Stanford graduates pilot unmanned aircraft project

Helicopters flying without any pilots may seem like the realm of science fiction, but one group of Peninsula researchers is working toward just that.

The unmanned, “autonomous helicopters” they have developed could fly over wildfires, volcanoes and other dangerous situations.

One of the big steps forward in technology that the group has made is how the robot is programmed to fly the aircraft, according to Pieter Abbeel, a recent Stanford graduate student who worked on the project with three classmates and their computer science professor, Andrew Ng.

A computer on the ground uses two cameras to watch maneuvers, such as a flip, being performed, Abbeel said.

The computer has sensors that monitor the angling rate, acceleration and direction. After about 10 times of seeing the maneuver, the computer should be able to replicate it, he said.

The autonomous helicopters could eventually be used in dangerous situations to replace aircraft piloted by humans, Abbeel said.

“Everybody tries to think of ways in which their research might help people,” said Adam Coates, a doctoral student at Stanford who worked on the project. “I think the fascinating thing about this is that stuff comes up that we didn’t even think about before.”

Abbeel said a possible next step would be for the technology to operate cars, although he admitted it is an entirely different concept altogether. Helicopter flying is hard enough with different wind speeds and conditions, but learning how to deal with traffic signs, other motorists, bicyclists, pedestrians and all the other variables of driving would make that effort far more difficult, he said.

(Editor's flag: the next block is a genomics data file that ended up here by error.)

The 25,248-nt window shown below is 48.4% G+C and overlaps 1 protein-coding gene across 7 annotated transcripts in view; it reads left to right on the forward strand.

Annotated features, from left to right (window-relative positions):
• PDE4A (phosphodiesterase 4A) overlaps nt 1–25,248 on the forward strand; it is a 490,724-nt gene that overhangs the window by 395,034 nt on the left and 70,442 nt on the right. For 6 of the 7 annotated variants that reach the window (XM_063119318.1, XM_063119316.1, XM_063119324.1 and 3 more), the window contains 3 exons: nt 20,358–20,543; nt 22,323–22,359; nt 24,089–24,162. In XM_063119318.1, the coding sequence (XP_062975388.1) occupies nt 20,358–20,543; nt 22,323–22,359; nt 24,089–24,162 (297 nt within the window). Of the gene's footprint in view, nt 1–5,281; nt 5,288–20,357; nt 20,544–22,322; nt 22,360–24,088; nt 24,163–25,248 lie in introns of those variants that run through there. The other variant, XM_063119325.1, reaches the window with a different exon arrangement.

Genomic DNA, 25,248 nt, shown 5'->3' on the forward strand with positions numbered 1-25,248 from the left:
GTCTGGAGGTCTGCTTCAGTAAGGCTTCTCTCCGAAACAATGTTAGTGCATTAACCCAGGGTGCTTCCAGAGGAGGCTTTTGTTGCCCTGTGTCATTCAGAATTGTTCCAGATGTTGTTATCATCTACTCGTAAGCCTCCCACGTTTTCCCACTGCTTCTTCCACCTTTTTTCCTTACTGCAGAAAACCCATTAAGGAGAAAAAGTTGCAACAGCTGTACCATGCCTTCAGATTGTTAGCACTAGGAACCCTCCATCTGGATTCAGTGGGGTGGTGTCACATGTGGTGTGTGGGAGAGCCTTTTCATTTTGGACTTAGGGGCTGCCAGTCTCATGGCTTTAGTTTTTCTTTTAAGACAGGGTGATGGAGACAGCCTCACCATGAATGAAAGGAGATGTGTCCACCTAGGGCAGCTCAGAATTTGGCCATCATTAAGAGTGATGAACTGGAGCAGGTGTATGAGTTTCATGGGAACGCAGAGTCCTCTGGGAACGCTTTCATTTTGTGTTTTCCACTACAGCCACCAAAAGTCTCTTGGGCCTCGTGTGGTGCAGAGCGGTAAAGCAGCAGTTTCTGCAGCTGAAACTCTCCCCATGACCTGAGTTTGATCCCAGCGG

The group admits that it is no coincidence that it was able to develop such state-of-the-art technology on the Peninsula.

“It’s been great being around here because there are lots of high-tech companies that we can talk to,” Coates said.

mrosenberg@sfexaminer.com

businessLocalScience & TechnologyScience and Technology

If you find our journalism valuable and relevant, please consider joining our Examiner membership program.
Find out more at www.sfexaminer.com/join/

Just Posted

The J Church train could begin running again later this month on at least part of its surface route. (Mira Laing/Special to S.F. Examiner)
First Muni trains will return to service Dec. 19

Three additional bus routes coming back online in January

Smoking cannabis. (Shutterstock)
Supes ban tobacco smoking in apartments but exempt cannabis

San Francisco banned smoking and vaping of tobacco in apartments Tuesday night,… Continue reading

Dr. Grant Colfax and Mayor London Breed said new restrictions could come this week due to rising COVID-19 cases.<ins> (Examiner screenshot)</ins>
Breed: ‘More restrictive action’ needed to slow spread of COVID-19

San Francisco officials said Tuesday tougher restrictions will soon be imposed to… Continue reading

Many landlords fought the proposal requiring them to register properties, calling it an invasion of privacy. 
Kevin N. Hume/
S.F. Examiner
Housing inventory wins unanimous approval from supervisors

Legislation will require landlords to register properties, report vacancies and rents

Harlan Kelly, head of the SFPUC and husband to City Administrator Naomi Kelly (right), faces federal charges for allegedly trading inside information on a city contract in return for a paid family vacation. (Courtesy photo)
Harlan Kelly, head of SFPUC, charged with fraud in widening Nuru scandal

Kelly accused of engaging in corrupt partnership with permit expediter

Most Read